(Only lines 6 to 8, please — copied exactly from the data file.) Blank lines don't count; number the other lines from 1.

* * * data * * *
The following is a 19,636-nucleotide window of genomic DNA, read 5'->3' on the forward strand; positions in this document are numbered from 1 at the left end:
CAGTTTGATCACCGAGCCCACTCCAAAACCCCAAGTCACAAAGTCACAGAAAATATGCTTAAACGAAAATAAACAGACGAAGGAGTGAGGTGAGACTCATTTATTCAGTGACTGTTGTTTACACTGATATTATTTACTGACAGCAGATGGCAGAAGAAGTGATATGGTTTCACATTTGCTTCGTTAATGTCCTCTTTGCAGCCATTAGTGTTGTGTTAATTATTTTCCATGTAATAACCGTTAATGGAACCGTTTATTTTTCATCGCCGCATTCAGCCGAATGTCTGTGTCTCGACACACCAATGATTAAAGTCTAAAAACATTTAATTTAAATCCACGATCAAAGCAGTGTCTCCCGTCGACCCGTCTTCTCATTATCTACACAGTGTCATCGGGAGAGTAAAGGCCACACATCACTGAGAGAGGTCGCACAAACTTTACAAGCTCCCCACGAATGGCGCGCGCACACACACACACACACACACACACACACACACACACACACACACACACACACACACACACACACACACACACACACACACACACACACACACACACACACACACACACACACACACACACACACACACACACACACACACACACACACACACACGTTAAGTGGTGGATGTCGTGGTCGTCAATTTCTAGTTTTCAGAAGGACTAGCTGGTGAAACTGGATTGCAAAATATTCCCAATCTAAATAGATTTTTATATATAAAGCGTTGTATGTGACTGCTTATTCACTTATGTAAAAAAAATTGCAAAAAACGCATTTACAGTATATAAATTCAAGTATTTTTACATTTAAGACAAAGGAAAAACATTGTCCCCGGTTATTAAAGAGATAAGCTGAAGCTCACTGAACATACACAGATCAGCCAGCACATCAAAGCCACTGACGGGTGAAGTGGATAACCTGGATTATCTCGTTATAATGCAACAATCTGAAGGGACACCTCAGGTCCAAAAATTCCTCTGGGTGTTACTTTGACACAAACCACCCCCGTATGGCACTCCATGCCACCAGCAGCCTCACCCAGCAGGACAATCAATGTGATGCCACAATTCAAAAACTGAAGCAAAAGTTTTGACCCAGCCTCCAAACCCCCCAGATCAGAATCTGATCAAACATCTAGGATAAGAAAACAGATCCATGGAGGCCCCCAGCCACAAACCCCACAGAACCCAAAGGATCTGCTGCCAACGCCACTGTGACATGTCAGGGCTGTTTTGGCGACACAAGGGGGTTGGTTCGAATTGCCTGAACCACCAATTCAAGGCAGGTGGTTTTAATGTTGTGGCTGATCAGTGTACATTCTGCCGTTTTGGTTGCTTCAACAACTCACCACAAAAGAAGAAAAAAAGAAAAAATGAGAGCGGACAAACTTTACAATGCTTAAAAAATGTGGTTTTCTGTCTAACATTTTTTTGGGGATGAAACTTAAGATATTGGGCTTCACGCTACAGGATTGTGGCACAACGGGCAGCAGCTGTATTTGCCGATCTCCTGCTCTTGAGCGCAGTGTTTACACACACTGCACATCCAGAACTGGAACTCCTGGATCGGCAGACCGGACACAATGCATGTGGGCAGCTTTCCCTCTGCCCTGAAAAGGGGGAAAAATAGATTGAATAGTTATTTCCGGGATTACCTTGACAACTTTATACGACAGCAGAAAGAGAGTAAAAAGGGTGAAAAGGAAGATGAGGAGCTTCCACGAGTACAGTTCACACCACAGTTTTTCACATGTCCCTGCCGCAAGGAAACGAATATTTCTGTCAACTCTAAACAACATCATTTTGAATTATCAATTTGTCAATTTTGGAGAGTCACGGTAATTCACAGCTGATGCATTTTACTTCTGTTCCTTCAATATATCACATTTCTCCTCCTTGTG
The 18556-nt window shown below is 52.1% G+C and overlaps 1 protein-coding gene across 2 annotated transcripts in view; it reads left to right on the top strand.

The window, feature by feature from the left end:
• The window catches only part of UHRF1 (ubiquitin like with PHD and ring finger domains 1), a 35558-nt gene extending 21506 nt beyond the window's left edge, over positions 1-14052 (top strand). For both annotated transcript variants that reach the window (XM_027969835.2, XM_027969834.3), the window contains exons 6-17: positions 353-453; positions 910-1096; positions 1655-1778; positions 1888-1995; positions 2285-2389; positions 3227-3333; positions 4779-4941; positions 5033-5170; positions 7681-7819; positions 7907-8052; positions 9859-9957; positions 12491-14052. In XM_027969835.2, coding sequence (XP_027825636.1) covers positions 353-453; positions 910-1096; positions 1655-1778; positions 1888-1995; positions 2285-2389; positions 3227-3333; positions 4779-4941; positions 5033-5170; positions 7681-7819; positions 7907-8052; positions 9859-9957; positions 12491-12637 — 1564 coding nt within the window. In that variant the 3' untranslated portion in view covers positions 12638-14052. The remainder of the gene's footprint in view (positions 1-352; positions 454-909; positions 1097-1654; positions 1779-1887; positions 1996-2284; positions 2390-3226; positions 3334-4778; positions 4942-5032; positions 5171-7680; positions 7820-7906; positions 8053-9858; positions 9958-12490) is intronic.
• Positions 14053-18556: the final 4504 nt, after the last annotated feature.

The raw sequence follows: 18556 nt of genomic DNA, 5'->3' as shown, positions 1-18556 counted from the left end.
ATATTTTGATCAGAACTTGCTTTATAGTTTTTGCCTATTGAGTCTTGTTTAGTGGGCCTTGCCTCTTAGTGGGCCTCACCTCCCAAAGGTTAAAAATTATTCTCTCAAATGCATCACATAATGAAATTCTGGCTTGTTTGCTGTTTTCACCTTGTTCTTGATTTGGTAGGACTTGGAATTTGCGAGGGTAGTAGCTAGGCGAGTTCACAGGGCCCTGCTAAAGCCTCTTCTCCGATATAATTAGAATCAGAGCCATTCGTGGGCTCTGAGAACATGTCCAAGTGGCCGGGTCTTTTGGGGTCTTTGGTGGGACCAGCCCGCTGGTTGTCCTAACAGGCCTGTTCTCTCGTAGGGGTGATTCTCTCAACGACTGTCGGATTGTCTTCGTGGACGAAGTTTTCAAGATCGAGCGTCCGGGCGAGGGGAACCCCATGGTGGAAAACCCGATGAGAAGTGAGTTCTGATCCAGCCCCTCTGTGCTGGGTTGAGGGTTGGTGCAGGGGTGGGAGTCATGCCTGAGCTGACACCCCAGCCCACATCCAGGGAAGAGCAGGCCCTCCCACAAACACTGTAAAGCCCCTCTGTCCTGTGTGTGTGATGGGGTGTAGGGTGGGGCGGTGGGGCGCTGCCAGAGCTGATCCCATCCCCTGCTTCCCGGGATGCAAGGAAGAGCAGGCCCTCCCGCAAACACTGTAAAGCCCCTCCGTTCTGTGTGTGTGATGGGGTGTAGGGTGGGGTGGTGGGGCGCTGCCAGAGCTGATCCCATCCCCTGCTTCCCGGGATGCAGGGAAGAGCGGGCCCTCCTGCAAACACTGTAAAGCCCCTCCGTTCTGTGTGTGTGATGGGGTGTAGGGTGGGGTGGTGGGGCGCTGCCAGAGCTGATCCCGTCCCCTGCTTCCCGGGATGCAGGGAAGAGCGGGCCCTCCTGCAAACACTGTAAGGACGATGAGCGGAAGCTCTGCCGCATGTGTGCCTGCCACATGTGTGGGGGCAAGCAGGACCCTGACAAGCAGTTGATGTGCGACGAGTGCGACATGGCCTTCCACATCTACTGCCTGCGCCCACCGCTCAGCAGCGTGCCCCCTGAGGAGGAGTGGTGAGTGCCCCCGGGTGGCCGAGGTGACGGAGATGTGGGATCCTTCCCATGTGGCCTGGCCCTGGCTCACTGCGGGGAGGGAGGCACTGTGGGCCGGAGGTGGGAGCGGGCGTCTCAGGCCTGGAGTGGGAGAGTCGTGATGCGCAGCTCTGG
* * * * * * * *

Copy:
• Positions 14053-18556: the final 4504 nt, after the last annotated feature.

The raw sequence follows: 18556 nt of genomic DNA, 5'->3' as shown, positions 1-18556 counted from the left end.
ATATTTTGATCAGAACTTGCTTTATAGTTTTTGCCTATTGAGTCTTGTTTAGTGGGCCTTGCCTCTTAGTGGGCCTCACCTCCCAAAGGTTAAAAATTATTCTCTCAAATGCATCACATAATGAAATTCTGGCTTGTTTGCTGTTTTCACCTTGTTCTTGATTTGGTAGGACTTGGAATTTGCGAGGGTAGTAGCTAGGCGAGTTCACAGGGCCCTGCTAAAGCCTCTTCTCCGATATAATTAGAATCAGAGCCATTCGTGGGCTCTGAGAACATGTCCAAGTGGCCGGGTCTTTTGGGGTCTTTGGTGGGACCAGCCCGCTGGTTGTCCTAACAGGCCTGTTCTCTCGTAGGGGTGATTCTCTCAACGACTGTCGGATTGTCTTCGTGGACGAAGTTTTCAAGATCGAGCGTCCGGGCGAGGGGAACCCCATGGTGGAAAACCCGATGAGAAGTGAGTTCTGATCCAGCCCCTCTGTGCTGGGTTGAGGGTTGGTGCAGGGGTGGGAGTCATGCCTGAGCTGACACCCCAGCCCACATCCAGGGAAGAGCAGGCCCTCCCACAAACACTGTAAAGCCCCTCTGTCCTGTGTGTGTGATGGGGTGTAGGGTGGGGCGGTGGGGCGCTGCCAGAGCTGATCCCATCCCCTGCTTCCCGGGATGCAAGGAAGAGCAGGCCCTCCCGCAAACACTGTAAAGCCCCTCCGTTCTGTGTGTGTGATGGGGTGTAGGGTGGGGTGGTGGGGCGCTGCCAGAGCTGATCCCATCCCCTGCTTCCCGGGATGCAGGGAAGAGCGGGCCCTCCTGCAAACACTGTAAAGCCCCTCCGTTCTGTGTGTGTGATGGGGTGTAGGGTGGGGTGGTGGGGCGCTGCCAGAGCTGATCCCGTCCCCTGCTTCCCGGGATGCAGGGAAGAGCGGGCCCTCCTGCAAACACTGTAAGGACGATGAGCGGAAGCTCTGCCGCATGTGTGCCTGCCACATGTGTGGGGGCAAGCAGGACCCTGACAAGCAGTTGATGTGCGACGAGTGCGACATGGCCTTCCACATCTACTGCCTGCGCCCACCGCTCAGCAGCGTGCCCCCTGAGGAGGAGTGGTGAGTGCCCCCGGGTGGCCGAGGTGACGGAGATGTGGGATCCTTCCCATGTGGCCTGGCCCTGGCTCACTGCGGGGAGGGAGGCACTGTGGGCCGGAGGTGGGAGCGGGCGTCTCAGGCCTGGAGTGGGAGAGTCGTGATGCGCAGCTCTGG